When holstering a striker fired gun, without a manual safety, there is nothing to let you know if your trigger has caught on anything that may be pulling the trigger until the gun fires. With a hammer fired gun, you can place your thumb on the hammer during holstering. If you feel the hammer coming back, you know something has fouled the trigger and you can stop inserting the gun before the gun fires. With a gun with a manual safety engaged there is also an extra layer of safety.
I'm not telling you that you're wrong. It's your gun and you can do whatever you want. I'm just explaining the thought process for many AIWB carriers.
Milt Sparks is always a safe place to start. Their Summer Special/Summer Special II and Versa Max II (VM II) are industry standards.
Milt Sparks http://www.miltsparks.com
This is a good video from the late Paul Gomez on selecting concealed carry gear https://www.youtube.com/watch?v=DF7VbYh9Qqk
You've got to start with a good belt. Nearly every leather holster maker will make a belt that will match their own holsters perfectly.
If you want something in nylon, the standard is The Wilderness Tactical 5 Stitch Instructor belt, either the regular or Frequent Flyer (on sale right now).
The Wilderness Tactical http://www.thewilderness.com/tactical-belts/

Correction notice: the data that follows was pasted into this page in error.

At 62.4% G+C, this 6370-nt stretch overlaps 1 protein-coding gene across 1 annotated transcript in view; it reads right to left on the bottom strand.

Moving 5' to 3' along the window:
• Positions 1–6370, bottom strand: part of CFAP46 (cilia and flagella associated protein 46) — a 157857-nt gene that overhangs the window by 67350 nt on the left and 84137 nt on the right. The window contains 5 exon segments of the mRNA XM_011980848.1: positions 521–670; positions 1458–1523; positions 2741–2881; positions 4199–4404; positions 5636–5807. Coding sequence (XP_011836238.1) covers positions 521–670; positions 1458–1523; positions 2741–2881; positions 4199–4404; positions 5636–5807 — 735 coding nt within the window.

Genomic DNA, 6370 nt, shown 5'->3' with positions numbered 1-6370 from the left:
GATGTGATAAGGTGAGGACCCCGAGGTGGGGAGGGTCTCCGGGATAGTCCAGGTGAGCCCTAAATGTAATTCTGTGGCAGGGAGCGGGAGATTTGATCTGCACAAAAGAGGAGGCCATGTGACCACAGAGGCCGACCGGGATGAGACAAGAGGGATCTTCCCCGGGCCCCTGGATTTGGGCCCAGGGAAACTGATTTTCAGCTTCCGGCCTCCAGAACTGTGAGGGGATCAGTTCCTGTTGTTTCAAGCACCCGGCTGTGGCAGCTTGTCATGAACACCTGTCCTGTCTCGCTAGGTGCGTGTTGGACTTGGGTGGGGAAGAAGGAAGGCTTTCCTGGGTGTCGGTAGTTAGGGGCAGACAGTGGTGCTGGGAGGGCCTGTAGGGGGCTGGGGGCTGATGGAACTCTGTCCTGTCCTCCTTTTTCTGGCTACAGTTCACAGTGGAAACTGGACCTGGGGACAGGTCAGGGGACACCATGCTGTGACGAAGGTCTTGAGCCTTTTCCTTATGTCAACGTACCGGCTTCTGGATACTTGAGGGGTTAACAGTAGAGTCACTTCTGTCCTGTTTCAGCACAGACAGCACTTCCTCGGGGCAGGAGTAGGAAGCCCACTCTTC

If youre not paying attention, sure it could happen, but then again, it can happen with anything. Most accidents happen due to carelessness and inattention. If youre reasonable in your gun handling, its not near as much of an issue than if your lackadaisical.
One big advantage to AIWB is, you can easily see the holster and the gun go in it, so its really not a big deal. That, and the bazillion presentations done in practice yearly help too.
I've tried an Alien Gear holster and the Nelson in the 4 o'clock position and neither works. The long barrel is obvious behind my back pocket.
I find the appendix position most comfortable and accessible in more positions than the behind the back.
I like most of the DeSantis IWB holsters, especially their SOF-TUCK model. Don't forget to get a good sturdy belt to go along with your new holster.
My most common carry is an M&P Shield at about 4:00 in an AlienGear Cloak Tuck 3.0. I often forget its there it's so comfortable. Easy to draw, and relatively easy to re-holster.
I have a Cloak Tuck 3.0 for my PPK, and Cloak Tuck 2.0 for my Taurus 85 and my 1911. Love them all, but my Shield/3.0 combination gets the most use.
And I've got one on the way for my Glock 19.
I like all those styles of holsters but my favorites are the Bianchi Allusion and SHTF Gen 2 holsters.
I have an AlienGear Cloak Tuck 2.0 for my Glock 19. I love it. Only holster I've ever tried that is actually comfortable, and not expensive. Easily adjustable for various carrying styles. I also like being able to swap shells easily. I've made a shell that fits my CZ-82, and I'll be making another one this week to fit my Ruger American 45. Really easy to swap them out and carry whichever gun I feel like at the moment.
I definitely recommend looking at Alien Gear products if you're looking for a hybrid IWB holster.
Separate names with a comma.